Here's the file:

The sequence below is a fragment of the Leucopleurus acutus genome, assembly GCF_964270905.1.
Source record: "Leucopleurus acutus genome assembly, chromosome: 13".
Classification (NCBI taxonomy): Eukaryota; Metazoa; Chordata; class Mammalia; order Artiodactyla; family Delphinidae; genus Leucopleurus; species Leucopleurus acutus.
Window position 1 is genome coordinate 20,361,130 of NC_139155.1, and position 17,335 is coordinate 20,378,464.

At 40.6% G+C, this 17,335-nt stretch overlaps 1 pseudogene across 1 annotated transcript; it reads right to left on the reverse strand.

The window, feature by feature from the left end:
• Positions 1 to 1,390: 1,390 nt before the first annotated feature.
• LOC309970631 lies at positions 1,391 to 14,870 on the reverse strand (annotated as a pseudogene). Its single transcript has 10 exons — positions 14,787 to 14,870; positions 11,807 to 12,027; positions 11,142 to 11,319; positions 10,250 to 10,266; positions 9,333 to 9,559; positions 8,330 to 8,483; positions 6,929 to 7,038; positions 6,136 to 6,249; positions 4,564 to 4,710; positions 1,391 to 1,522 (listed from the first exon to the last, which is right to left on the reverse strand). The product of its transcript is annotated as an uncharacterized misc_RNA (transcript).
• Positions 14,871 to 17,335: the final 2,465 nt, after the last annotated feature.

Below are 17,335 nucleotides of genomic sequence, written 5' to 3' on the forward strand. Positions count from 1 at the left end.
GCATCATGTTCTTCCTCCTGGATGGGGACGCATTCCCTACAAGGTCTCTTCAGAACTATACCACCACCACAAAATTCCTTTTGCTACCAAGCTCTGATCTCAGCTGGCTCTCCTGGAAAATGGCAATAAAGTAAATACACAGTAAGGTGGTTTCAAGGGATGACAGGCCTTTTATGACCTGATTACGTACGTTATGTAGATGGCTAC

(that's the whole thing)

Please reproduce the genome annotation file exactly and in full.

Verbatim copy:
The sequence below is a fragment of the Leucopleurus acutus genome, assembly GCF_964270905.1.
Source record: "Leucopleurus acutus genome assembly, chromosome: 13".
Classification (NCBI taxonomy): Eukaryota; Metazoa; Chordata; class Mammalia; order Artiodactyla; family Delphinidae; genus Leucopleurus; species Leucopleurus acutus.
Window position 1 is genome coordinate 20,361,130 of NC_139155.1, and position 17,335 is coordinate 20,378,464.

At 40.6% G+C, this 17,335-nt stretch overlaps 1 pseudogene across 1 annotated transcript; it reads right to left on the reverse strand.

The window, feature by feature from the left end:
• Positions 1 to 1,390: 1,390 nt before the first annotated feature.
• LOC309970631 lies at positions 1,391 to 14,870 on the reverse strand (annotated as a pseudogene). Its single transcript has 10 exons — positions 14,787 to 14,870; positions 11,807 to 12,027; positions 11,142 to 11,319; positions 10,250 to 10,266; positions 9,333 to 9,559; positions 8,330 to 8,483; positions 6,929 to 7,038; positions 6,136 to 6,249; positions 4,564 to 4,710; positions 1,391 to 1,522 (listed from the first exon to the last, which is right to left on the reverse strand). The product of its transcript is annotated as an uncharacterized misc_RNA (transcript).
• Positions 14,871 to 17,335: the final 2,465 nt, after the last annotated feature.

Below are 17,335 nucleotides of genomic sequence, written 5' to 3' on the forward strand. Positions count from 1 at the left end.
GCATCATGTTCTTCCTCCTGGATGGGGACGCATTCCCTACAAGGTCTCTTCAGAACTATACCACCACCACAAAATTCCTTTTGCTACCAAGCTCTGATCTCAGCTGGCTCTCCTGGAAAATGGCAATAAAGTAAATACACAGTAAGGTGGTTTCAAGGGATGACAGGCCTTTTATGACCTGATTACGTACGTTATGTAGATGGCTAC